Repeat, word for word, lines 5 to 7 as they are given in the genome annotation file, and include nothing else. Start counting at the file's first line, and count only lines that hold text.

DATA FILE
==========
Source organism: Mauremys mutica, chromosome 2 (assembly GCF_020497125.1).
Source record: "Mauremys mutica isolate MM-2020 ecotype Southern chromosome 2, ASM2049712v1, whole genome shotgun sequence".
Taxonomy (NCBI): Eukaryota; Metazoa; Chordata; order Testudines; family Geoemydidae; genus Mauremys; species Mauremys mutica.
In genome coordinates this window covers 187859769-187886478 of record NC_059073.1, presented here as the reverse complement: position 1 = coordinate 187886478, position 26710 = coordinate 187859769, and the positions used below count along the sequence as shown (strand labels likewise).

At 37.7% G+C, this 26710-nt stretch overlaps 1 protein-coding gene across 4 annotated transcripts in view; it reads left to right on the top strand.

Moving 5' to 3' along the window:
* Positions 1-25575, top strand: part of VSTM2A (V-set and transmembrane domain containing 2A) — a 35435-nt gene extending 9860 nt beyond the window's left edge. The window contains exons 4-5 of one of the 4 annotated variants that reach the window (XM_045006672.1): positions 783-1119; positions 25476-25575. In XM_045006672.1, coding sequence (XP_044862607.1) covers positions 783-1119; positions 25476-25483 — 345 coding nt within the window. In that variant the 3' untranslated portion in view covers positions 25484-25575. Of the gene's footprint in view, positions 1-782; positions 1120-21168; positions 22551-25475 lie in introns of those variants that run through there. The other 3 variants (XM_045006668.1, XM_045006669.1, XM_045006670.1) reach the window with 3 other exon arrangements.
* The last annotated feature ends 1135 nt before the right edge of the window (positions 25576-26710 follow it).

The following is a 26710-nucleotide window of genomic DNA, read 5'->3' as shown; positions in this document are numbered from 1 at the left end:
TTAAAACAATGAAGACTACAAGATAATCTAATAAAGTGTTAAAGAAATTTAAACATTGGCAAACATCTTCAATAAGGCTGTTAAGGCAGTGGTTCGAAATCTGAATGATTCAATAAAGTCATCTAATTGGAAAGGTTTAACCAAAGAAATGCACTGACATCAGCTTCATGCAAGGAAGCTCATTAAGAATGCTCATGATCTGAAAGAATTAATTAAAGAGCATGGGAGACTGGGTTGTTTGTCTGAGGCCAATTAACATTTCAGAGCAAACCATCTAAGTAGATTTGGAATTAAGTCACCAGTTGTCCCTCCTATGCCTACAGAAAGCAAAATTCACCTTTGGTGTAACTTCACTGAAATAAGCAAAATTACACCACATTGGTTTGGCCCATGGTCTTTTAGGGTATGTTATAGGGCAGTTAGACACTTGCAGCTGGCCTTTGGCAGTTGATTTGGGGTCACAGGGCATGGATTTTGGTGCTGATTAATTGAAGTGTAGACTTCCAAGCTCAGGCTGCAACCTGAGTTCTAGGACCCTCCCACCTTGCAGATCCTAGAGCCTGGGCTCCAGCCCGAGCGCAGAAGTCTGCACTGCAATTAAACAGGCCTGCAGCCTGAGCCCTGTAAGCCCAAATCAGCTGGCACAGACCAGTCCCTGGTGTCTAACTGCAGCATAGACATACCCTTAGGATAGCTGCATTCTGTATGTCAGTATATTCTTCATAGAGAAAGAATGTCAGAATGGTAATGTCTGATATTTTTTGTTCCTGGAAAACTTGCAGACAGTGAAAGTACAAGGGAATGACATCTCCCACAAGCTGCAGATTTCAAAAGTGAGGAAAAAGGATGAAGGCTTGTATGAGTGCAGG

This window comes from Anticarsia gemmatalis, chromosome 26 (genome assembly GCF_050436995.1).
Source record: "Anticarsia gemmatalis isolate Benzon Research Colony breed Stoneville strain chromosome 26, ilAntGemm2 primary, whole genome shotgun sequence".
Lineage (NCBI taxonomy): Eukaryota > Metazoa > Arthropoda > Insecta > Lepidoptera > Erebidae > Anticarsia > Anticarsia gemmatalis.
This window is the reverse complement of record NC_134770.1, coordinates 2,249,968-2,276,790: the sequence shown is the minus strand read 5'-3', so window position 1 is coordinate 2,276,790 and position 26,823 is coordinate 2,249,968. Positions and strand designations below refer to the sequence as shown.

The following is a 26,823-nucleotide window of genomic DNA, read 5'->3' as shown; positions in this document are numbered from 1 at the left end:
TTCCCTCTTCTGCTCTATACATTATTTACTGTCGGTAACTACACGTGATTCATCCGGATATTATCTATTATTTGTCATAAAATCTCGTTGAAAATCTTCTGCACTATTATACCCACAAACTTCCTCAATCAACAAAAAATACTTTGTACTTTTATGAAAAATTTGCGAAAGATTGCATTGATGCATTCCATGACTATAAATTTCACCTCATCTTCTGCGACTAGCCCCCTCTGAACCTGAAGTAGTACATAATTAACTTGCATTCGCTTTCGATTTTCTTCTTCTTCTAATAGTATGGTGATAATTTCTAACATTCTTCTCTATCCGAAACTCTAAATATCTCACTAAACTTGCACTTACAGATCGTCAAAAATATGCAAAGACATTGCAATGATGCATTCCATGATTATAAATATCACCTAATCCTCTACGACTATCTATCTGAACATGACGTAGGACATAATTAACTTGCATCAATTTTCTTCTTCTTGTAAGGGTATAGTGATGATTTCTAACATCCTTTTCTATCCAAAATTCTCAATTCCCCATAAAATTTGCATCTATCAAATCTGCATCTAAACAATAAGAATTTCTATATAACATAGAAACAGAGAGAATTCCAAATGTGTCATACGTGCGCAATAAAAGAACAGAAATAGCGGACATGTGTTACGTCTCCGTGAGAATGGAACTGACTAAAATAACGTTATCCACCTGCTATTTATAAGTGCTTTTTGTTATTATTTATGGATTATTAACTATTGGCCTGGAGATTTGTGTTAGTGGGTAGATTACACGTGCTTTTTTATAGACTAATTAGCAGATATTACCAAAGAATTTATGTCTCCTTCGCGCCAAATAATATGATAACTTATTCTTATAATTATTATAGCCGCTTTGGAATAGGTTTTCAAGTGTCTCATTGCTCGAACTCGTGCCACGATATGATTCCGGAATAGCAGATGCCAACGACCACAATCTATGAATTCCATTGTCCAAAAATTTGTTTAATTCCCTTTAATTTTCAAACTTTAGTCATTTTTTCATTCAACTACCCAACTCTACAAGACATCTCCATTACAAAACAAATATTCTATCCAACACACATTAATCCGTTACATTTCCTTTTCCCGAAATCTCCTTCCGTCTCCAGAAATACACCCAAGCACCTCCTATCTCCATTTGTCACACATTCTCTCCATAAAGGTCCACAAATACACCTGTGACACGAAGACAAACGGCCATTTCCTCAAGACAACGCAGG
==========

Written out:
At 37.7% G+C, this 26710-nt stretch overlaps 1 protein-coding gene across 4 annotated transcripts in view; it reads left to right on the top strand.

Moving 5' to 3' along the window:
* Positions 1-25575, top strand: part of VSTM2A (V-set and transmembrane domain containing 2A) — a 35435-nt gene extending 9860 nt beyond the window's left edge. The window contains exons 4-5 of one of the 4 annotated variants that reach the window (XM_045006672.1): positions 783-1119; positions 25476-25575. In XM_045006672.1, coding sequence (XP_044862607.1) covers positions 783-1119; positions 25476-25483 — 345 coding nt within the window. In that variant the 3' untranslated portion in view covers positions 25484-25575. Of the gene's footprint in view, positions 1-782; positions 1120-21168; positions 22551-25475 lie in introns of those variants that run through there. The other 3 variants (XM_045006668.1, XM_045006669.1, XM_045006670.1) reach the window with 3 other exon arrangements.